From invisibility to superhuman strength to telekinesis, a wave of emerging technologies promise to give people powers once reserved for comic-book characters.
Which raises an important question: If humans become superhuman, will we turn out to be superheroes – or supervillains?
You might think the answer would depend on each individuals moral compass. Batman uses human-enhancement technologies to fight crime because he loathes injustice, while the Joker uses them to wreak mayhem because hes a psychopath. In reality, though, most people possess the capacity for both good and evil. Which one wins out at any given time depends not only on our genes and our upbringing, but the circumstances in which we find ourselves.
For Peter Parker, a shy and neurotic kid, the transformation into Spider-Man brings out a deep sense of social responsibility. For Otto Octavius, once a respected scientist, becoming Dr. Octopus means becoming a vengeful megalomaniac. Comic books typically provide pop-psychological back stories to explain the choices each character makes in response to the pressure of being extraordinary. But what if it also turns out that some types of powers inherently lend themselves to altruism, while others make us more likely to lie, cheat, steal or kill?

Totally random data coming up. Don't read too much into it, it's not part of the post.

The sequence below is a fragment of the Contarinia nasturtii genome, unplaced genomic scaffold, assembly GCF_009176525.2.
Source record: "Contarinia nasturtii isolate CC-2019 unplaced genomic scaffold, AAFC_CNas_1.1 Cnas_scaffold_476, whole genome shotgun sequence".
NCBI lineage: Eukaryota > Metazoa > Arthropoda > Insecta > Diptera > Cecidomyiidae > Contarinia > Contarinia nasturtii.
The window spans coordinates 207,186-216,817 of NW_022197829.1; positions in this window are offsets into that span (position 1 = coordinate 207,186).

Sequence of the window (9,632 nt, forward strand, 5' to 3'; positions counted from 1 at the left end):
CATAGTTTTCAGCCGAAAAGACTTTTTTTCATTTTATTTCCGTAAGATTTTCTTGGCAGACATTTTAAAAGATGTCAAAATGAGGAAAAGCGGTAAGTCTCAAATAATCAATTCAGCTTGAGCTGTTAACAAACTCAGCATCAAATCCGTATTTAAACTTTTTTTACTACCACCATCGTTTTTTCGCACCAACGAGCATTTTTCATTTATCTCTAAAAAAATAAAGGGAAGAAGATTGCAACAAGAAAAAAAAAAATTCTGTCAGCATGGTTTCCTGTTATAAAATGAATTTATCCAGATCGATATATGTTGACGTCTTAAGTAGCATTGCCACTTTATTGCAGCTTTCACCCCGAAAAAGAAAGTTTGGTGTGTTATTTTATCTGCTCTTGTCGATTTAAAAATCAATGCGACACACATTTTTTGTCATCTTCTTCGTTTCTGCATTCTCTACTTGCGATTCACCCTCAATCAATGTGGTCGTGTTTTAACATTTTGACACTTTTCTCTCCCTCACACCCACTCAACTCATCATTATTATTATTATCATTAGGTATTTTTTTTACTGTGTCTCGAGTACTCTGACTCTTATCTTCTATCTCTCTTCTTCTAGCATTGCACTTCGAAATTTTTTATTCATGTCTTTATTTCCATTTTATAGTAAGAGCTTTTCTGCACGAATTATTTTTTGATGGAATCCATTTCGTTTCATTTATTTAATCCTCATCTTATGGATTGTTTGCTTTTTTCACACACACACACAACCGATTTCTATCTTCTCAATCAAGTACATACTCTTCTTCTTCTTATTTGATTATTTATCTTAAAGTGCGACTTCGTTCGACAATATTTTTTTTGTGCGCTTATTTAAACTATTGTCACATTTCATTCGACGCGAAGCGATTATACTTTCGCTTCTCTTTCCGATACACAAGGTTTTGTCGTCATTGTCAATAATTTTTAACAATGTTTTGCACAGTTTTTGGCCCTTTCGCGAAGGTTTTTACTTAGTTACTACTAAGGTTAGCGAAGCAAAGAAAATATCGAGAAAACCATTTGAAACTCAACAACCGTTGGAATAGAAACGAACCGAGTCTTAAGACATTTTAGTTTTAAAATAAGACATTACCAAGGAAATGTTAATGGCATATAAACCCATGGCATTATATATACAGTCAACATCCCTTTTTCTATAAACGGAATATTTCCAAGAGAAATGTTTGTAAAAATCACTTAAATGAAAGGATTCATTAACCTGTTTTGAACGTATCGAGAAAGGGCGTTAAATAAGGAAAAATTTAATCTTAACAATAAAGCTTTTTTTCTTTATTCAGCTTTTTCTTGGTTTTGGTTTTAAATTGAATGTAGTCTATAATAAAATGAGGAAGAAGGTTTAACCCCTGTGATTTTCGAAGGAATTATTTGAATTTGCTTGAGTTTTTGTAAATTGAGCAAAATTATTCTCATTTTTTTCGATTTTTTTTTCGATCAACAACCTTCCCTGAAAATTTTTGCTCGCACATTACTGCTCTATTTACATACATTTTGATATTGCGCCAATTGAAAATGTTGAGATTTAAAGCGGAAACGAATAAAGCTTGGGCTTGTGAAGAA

Last year, Stanford researchers recruited 60 volunteers for an experiment on how virtual superpowers could influence moral decisions. In an immersive virtual-reality simulation, 30 of the subjects were granted the power of flight, like Superman, while the other 30 rode as passengers in a helicopter. Each volunteer had the same mission – to cruise over a city following an earthquake in search of a stranded child. The experiment was rigged so that everyone would find the boy in the same amount of time and save his life.
After the simulation, an experimenter sat down to debrief each subject. As they talked, the experimenter accidentally knocked over a canister full of pens, then waited five seconds before beginning to pick them up. The volunteers in the helicopter group took an average of six seconds to start helping clean up the spill, and some didnt pitch in at all. But those in the Superman group jumped right in, with most coming to the experimenters aid even before she started gathering the pens herself.
The findings suggest that acquiring a superpower can spark benevolent tendencies. Give someone Supermans abilities, and shell start to behave a little more like Superman.
Clinical psychologist Robin Rosenberg, who helped design the experiment, said its outcome supported her hypothesis that people might treat an extraordinary ability as a sort of gift that brings with it a responsibility to help others. Thats an encouraging finding, particularly in light of Lord Actons maxim that power corrupts.
But wait – what if the researchers had given their subjects a different superpower? Rosenbergs co-author, Stanford communications professor Jeremy Bailenson, explained that they chose the power of flight partly because it seemed like a classic do-gooder sort of ability. We thought about giving them X-ray vision, but that would have been a little creepy, he noted.